The Pierce College Academic Senate is still arguing after approximately three months of heated discussion and after it voted to promote one of its vice presidents to presidency following weeks of heated discussion.
Discussions continue over whether or not to set up a special election for the faculty to vote on a new president.
During the latest senate meeting on Nov. 18, debate on a motion to do a special election “as soon as feasible to fill the remaining terms of office” took up nearly the entire meeting, according to reporters present at the discussion. Because of this, some items included in the meeting’s agenda were not discussed.
“It’s a time suck, basically,” said Kathy Holland, adjunct faculty at-large representative.
The motion passed with 18 ayes, 11 objections and 5 abstentions, according to documents. However, the action is out of order based on the Academic Senate bylaws, which state that amendments to the bylaws — special elections to this effect are not covered by the document — require a two-thirds majority vote, not a majority.
“Most of the senators do not know their bylaws nor are they familiar with Robert’s Rules of Order,” said Richard Skidmore, chair of the Bylaws Taskforce.
Skidmore said that he has since alerted some members of the Academic Senate’s executive board of the error, and is waiting for them to acknowledge the error.
The motion and succeeding lengthy discussion is only part of the ongoing debate, after former senate president John Zayac resigned for personal reasons before he officially began his term.
“There are some members of the senate who do not want to follow the bylaws, and they want to target the current sitting president,” Skidmore said. “You cannot arbitrarily ignore the bylaws.”
Kathy Oborn, current Academic Senate president, took the position after the group voted to recognize her as the rightful executive.
“Kathy Oborn is put in a bad situation. It’s a no-win situation for her,” Academic Senate member James McKeever said. ““I really do believe she wants to do the right thing, but I don’t know if there’s a proper path to get there.”
The issue has brought to light problems with the group’s bylaws and the senate’s unfamiliarity as a whole with Robert’s Rules of Order.
“Sometimes it takes a crazy disaster like this to get people to think, ‘We need to update our bylaws,’” Holland said.
While the Bylaws Taskforce is currently working to make changes to the entire document in time for next semester, there are some senate members who are pushing just for a section on special elections to be given priority.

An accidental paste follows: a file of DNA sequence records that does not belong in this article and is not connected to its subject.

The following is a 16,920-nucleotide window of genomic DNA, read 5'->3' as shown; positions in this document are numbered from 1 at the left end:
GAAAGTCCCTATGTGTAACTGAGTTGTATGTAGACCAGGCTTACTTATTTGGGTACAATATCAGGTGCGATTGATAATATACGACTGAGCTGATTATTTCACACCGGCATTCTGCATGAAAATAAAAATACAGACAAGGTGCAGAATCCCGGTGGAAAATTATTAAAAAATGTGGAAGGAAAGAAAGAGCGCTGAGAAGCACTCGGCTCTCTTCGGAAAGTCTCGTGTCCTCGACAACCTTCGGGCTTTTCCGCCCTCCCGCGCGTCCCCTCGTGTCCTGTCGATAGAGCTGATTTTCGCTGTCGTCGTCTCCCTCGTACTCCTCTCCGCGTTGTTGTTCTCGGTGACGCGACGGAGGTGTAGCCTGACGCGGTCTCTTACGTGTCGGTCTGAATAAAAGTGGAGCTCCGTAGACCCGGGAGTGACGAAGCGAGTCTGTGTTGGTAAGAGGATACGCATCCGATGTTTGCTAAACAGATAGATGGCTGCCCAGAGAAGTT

“Until we come to terms with that, it’s the white elephant in the room,” said Margarita Pillado, Academic Senate vice president of curriculum.
However, many members of the taskforce say that taking their time is important to ensure a thorough revision of the bylaws.
“You can’t just call for a special election. You have to give us a bit of time. Other people want to fix this and fix other problems later, but I say, ‘Why not do this right the first time even if it takes us a bit longer?’” said Anthony Gabrielli, senate and Bylaws Taskforce member. “We need to go back and make it a coherent change that occurs. I don’t believe there is any debate on whether a special election should be included but it has to be formulated in a way that doesn’t affect the bylaws.”
Holland agrees with Gabrielli.
“This is something we should not do in haste because if we do it in haste it will com back to haunt us. It’s always appropriate to take more time than necessary to cross the Ts and dot Is because bylaws are the rules of our group. If our bylaws are a mess we function as a mess,” she said.
There are also faculty members like Modern Language Department Chair Fernando Oleas, who don’t think the elections are ever going to happen.
“They just manipulate [the situation] not to hold elections,” he said.
Members of the taskforce say they are trying their best to get the process done as quickly possible.
“Nobody on the task force is delaying or forestalling the process to get a special election,” Gabrielli said. “This isn’t going to take long if they just leave us alone.”
This is the first time the senate has had to deal with problems like this, according to Holland, who has been active with the group since the late ‘90s.
“If at the end of the term, it would be a non-issue, but because it’s at the beginning of a two-year term it becomes more significant and much more meaningful to people,” she said.
McKeever describes the situation to be “almost like a tug of war.”
“People dig really deep in the trenches. We’re just going to pull and pull until it falls apart,” he said. “Because of this, it’s tearing the campus in two. It shouldn’t be that way. What’s really being lost is what we’re here for: educating students.”
Holland says that considering how long it is taking for the situation to blow over, it might take even longer for everyone to recover.
“It’s that explosive and crazy. It’s a disaster. You never recover from disasters immediately,” she said. “It takes time to reestablish relations and get back to where we can all work together.”